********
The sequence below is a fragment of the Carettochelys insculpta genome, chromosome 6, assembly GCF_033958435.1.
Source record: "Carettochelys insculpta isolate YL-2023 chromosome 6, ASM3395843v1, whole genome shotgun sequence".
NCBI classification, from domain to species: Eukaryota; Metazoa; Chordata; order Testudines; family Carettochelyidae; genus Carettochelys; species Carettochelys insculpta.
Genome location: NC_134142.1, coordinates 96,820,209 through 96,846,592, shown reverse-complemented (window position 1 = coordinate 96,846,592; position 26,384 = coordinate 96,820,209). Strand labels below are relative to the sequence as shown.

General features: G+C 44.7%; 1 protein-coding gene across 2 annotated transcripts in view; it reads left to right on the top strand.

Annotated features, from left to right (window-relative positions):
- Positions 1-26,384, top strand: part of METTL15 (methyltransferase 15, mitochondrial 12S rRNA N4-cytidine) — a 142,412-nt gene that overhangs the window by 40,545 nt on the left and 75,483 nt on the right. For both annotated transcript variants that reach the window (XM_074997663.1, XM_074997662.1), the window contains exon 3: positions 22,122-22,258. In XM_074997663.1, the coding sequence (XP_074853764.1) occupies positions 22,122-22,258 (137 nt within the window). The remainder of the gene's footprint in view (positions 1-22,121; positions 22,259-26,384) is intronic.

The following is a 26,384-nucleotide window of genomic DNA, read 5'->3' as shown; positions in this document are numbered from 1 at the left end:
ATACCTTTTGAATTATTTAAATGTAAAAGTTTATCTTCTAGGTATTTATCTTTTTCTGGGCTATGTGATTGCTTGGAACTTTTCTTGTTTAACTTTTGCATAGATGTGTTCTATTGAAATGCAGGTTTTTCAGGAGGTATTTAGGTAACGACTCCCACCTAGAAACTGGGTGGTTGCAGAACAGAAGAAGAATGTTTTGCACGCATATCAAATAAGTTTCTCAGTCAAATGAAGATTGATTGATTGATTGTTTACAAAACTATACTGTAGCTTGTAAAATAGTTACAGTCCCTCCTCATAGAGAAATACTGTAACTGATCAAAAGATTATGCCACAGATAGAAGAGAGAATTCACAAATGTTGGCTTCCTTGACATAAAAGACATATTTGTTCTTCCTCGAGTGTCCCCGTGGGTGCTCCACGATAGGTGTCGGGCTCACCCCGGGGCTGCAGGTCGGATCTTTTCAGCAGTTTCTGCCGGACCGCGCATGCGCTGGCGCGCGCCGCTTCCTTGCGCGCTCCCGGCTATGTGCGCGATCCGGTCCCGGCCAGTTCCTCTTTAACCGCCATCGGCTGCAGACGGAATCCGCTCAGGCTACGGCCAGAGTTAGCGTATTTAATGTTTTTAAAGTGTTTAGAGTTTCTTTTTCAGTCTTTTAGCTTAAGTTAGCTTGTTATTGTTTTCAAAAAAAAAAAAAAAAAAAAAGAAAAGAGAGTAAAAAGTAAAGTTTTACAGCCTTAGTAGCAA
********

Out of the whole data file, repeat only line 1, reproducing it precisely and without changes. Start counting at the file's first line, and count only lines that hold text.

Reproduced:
The sequence below is a fragment of the Carettochelys insculpta genome, chromosome 6, assembly GCF_033958435.1.